This script was likely the closest the film would ever get to emulating the playful world imagined in Nintendo’s games. However, Lightmotive had already signed a directorial team to the project, and these visionaries would take the film down some wild rabbit holes.


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DROD: Gunthro and the Epic Blunder

[This is a guest review by SirNiko. Originally posted on TIGForums.]

DROD: Gunthro and the Epic Blunder, by Caravel Games

I finished Deadly Rooms of Death: Gunthro and the Epic Blunder and the bonus dungeon “Flood Warning”. This is a great series, but this entry is a little disappointing. I feel it’s my duty to outline it for those who haven’t played.

For those that are new to DROD, Deadly Rooms of Death is a puzzle game wherein you move the player around a grid-based world, killing monsters by carefully moving to hit them with your sword while keeping them from catching you and killing you in revenge. The result feels a little bit like chess meets the Adventures of Lolo. The game is broken into multiple levels, each of which contains roughly a dozen rooms. Slaying all the monsters in a room “clears” it, sometimes unlocking doors or allowing passage to new rooms. Clearing levels is required to advance the game. The experience is entirely cerebral.

Gunthro and the Epic Blunder is the fourth game in the main series, not counting some expansion-pack style bonus dungeons and DROD RPG, which more closely resembles Tower of the Sorcerer. The story is a prequel that takes place between DROD 1 and 2. Mechanically, the game is the easiest of the lot. This is in sharp contrast to the rapidly scaling difficulty of the previous games.

Because of the low difficulty, the game is an excellent choice if you’re a DROD beginner. Each level highlights some game mechanic (such as a particular monster or trap) and offers almost exclusively puzzles based around the various quirks of that mechanic. In addition to the mechanical themes, each level also has a unique set of graphics and a theme to the arrangement of obstacles. Bractea Town, for example, has a layout that resembles small houses with orb-controlled doors. The Swamp features wide expanses of water dotted with small structures with crumbling walls. The Whittled River is a long, straight level with puzzles that almost all feature a wide expanse of water cutting the map in half. This is a really pleasant example of how DROD explores each setting thoroughly before moving you on to something entirely new.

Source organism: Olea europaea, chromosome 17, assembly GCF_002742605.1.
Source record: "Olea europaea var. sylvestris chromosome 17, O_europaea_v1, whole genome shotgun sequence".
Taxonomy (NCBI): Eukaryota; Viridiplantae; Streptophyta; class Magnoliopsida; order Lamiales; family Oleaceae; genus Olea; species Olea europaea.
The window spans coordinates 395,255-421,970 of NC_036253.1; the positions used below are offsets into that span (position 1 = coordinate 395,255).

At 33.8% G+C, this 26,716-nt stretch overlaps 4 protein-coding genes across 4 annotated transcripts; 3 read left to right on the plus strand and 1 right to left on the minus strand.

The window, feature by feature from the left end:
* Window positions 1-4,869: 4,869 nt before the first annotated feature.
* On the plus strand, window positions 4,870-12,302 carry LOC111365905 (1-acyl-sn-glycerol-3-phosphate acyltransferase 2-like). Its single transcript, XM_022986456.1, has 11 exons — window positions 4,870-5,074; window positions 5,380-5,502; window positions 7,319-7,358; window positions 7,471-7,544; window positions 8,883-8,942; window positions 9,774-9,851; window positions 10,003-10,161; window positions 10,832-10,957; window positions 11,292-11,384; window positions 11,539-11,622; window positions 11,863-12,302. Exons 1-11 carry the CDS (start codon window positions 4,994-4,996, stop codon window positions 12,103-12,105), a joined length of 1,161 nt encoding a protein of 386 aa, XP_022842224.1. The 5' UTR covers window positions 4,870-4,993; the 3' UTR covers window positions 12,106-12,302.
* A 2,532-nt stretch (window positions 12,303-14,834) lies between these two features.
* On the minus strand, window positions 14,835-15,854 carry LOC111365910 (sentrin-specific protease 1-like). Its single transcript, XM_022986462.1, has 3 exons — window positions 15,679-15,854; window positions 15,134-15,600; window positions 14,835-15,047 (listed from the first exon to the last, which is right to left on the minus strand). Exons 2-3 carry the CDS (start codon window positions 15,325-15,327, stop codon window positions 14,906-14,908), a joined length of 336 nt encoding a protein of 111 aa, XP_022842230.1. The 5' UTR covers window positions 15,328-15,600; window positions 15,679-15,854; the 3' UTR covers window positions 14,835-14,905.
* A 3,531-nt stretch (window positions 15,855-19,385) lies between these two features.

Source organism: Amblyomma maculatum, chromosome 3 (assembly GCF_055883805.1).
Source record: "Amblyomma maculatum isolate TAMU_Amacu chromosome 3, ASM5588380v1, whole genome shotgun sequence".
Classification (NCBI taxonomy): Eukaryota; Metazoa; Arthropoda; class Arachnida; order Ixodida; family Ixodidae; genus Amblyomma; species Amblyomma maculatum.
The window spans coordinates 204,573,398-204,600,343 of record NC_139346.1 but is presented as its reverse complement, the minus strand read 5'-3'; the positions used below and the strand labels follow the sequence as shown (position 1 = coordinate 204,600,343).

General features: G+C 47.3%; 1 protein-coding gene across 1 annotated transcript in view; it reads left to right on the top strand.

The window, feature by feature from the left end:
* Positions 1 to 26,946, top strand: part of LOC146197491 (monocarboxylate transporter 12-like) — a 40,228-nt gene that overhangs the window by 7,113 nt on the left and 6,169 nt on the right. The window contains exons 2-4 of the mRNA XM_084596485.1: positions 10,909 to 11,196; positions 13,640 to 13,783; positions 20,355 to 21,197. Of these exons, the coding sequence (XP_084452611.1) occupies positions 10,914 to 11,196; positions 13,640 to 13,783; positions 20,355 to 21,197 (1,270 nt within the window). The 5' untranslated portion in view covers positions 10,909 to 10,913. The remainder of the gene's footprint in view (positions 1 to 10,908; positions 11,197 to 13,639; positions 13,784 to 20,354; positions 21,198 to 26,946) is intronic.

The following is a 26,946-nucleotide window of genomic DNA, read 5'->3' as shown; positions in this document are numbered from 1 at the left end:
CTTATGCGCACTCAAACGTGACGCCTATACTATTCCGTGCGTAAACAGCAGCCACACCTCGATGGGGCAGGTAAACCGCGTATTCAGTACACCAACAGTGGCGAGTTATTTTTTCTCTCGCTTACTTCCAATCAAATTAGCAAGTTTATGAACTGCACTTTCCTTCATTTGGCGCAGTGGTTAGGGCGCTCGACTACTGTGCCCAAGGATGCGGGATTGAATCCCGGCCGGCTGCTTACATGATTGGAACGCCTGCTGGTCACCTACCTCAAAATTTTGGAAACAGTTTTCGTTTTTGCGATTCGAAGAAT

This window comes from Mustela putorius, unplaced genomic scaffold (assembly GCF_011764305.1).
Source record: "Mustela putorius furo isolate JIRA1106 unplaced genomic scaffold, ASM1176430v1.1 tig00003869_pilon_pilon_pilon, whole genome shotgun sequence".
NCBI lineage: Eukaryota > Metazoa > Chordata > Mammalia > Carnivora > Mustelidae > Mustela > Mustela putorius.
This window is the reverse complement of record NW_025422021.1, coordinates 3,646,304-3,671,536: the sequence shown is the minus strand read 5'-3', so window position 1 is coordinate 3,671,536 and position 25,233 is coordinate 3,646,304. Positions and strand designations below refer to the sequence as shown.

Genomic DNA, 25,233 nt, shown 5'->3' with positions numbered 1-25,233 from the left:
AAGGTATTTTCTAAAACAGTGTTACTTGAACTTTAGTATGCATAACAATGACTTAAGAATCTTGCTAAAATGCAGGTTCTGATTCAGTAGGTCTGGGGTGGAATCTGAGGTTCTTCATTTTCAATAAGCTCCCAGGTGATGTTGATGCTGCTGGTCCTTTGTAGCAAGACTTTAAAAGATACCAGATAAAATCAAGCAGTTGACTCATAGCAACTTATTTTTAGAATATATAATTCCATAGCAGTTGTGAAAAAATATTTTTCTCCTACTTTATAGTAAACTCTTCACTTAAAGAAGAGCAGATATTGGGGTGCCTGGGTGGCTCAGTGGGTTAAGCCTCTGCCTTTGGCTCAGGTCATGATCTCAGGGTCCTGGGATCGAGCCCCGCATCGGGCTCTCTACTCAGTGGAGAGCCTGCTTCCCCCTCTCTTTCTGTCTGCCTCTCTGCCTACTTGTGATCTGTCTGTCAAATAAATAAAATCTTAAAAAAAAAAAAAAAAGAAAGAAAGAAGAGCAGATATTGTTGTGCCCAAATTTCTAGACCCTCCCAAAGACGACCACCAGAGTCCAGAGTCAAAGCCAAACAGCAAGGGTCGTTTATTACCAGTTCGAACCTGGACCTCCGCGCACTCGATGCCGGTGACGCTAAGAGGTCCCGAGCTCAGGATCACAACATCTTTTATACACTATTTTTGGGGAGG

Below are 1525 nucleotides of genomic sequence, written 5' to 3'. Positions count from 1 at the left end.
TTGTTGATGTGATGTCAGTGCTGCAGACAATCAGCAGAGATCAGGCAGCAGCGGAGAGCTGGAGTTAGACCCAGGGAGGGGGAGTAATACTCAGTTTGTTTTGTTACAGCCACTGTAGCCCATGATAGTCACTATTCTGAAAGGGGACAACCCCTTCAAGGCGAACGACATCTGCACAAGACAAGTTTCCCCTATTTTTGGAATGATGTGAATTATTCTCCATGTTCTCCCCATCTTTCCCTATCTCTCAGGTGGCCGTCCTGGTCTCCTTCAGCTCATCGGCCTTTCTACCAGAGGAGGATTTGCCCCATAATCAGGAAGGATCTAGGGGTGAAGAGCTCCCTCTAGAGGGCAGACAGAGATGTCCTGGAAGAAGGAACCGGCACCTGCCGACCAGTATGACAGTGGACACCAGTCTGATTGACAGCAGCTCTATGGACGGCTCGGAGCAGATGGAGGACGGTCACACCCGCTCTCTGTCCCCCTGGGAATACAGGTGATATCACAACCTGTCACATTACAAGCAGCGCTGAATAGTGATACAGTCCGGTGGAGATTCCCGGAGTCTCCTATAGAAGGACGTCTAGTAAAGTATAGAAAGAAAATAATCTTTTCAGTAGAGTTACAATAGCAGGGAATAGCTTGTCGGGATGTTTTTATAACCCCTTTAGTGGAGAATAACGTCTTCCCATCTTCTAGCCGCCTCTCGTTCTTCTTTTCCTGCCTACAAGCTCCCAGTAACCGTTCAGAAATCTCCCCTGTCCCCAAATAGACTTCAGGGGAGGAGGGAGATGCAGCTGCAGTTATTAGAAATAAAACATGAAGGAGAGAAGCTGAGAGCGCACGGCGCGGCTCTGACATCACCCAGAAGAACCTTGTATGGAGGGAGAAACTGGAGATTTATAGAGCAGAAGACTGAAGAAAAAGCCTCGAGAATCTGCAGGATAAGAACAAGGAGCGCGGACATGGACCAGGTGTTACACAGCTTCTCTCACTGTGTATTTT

Unfortunately, if you are a DROD expert, Epic Blunder may disappoint. Even the most difficult of the secret rooms are unlikely to occupy you for more than a few minutes. There is an interesting ARG-like puzzle to discover a secret dungeon, but this may bring more frustration than joy if you are not particularly keen on puzzles that don’t involve spatial arrangement of obstacles.

Earlier DROD games are linear, allowing the player to pick the order of the rooms but ultimately forcing you to tackle the levels in the order they are presented. Epic Blunder is broken into three hub regions, each of which offers 4-6 levels that can be tackled in any order you choose. Sadly, the hub worlds are generally uninteresting and feature less than a dozen puzzles over them all combined. There is no fast-tracking, so the player must manually retrace their steps after they’ve completed a dungeon. The result feels amateurish, like the developers were pushing their engine to run an exploratory game it simply isn’t capable of handling.

The characters are really uninteresting, too. Unlike Beethro, whose background is detailed as a restaurant owner with a silly nephew and a strange philosophy of do first, think second, Gunthro is never really defined over the course of the game. This seems odd, since the entirety of the game is about Beethro retelling the exploits of Gunthro. The supporting cast is equally weak. Though you’ll spend half the game adventuring with the same band of a half-dozen characters, their lack of speaking lines and their total omission after you rescue them relegate them to the role of mere macguffins. They could each be replaced with keys or other inconsequential items without impacting the story at all. Perhaps this is why the final hub has you literally gathering keys instead of seeking companions again.